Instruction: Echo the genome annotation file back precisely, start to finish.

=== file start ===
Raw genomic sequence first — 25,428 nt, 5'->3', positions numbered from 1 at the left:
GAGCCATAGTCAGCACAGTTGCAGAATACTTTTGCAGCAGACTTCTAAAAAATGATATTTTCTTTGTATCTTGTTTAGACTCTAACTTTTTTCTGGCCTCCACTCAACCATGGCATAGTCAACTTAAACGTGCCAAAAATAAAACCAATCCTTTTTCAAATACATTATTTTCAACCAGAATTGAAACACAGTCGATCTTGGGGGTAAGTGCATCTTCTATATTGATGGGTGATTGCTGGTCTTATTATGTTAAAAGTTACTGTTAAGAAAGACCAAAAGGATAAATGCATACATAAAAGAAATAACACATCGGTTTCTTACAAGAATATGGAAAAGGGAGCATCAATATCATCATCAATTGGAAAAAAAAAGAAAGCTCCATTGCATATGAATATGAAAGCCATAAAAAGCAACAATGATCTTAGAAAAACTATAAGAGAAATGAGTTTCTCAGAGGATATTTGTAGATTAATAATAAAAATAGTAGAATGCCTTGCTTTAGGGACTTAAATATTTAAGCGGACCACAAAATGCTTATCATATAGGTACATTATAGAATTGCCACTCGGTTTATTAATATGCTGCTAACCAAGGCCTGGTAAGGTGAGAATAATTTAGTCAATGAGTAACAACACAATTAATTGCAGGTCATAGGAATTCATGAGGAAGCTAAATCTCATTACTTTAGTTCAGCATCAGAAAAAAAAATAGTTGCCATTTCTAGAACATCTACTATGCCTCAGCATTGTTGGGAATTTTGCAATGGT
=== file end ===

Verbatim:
Raw genomic sequence first — 25,428 nt, 5'->3', positions numbered from 1 at the left:
GAGCCATAGTCAGCACAGTTGCAGAATACTTTTGCAGCAGACTTCTAAAAAATGATATTTTCTTTGTATCTTGTTTAGACTCTAACTTTTTTCTGGCCTCCACTCAACCATGGCATAGTCAACTTAAACGTGCCAAAAATAAAACCAATCCTTTTTCAAATACATTATTTTCAACCAGAATTGAAACACAGTCGATCTTGGGGGTAAGTGCATCTTCTATATTGATGGGTGATTGCTGGTCTTATTATGTTAAAAGTTACTGTTAAGAAAGACCAAAAGGATAAATGCATACATAAAAGAAATAACACATCGGTTTCTTACAAGAATATGGAAAAGGGAGCATCAATATCATCATCAATTGGAAAAAAAAAGAAAGCTCCATTGCATATGAATATGAAAGCCATAAAAAGCAACAATGATCTTAGAAAAACTATAAGAGAAATGAGTTTCTCAGAGGATATTTGTAGATTAATAATAAAAATAGTAGAATGCCTTGCTTTAGGGACTTAAATATTTAAGCGGACCACAAAATGCTTATCATATAGGTACATTATAGAATTGCCACTCGGTTTATTAATATGCTGCTAACCAAGGCCTGGTAAGGTGAGAATAATTTAGTCAATGAGTAACAACACAATTAATTGCAGGTCATAGGAATTCATGAGGAAGCTAAATCTCATTACTTTAGTTCAGCATCAGAAAAAAAAATAGTTGCCATTTCTAGAACATCTACTATGCCTCAGCATTGTTGGGAATTTTGCAATGGT